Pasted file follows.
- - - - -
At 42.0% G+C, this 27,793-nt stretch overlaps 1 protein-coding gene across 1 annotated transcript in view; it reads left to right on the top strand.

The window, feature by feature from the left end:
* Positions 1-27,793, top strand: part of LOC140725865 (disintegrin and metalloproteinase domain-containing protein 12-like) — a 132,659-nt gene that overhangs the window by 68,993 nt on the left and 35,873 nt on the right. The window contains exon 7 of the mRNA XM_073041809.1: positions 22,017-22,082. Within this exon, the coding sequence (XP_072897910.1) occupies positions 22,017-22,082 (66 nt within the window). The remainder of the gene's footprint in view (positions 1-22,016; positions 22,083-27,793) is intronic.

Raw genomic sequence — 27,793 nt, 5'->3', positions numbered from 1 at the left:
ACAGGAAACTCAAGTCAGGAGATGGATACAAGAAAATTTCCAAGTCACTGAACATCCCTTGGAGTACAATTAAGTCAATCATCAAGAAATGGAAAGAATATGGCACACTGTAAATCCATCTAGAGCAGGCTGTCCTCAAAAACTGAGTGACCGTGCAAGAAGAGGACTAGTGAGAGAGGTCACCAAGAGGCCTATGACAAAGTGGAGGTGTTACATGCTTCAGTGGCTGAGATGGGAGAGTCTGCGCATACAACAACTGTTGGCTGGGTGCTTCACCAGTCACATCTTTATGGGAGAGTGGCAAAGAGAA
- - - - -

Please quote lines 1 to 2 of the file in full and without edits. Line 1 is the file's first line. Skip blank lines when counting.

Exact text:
At 42.0% G+C, this 27,793-nt stretch overlaps 1 protein-coding gene across 1 annotated transcript in view; it reads left to right on the top strand.

The window, feature by feature from the left end: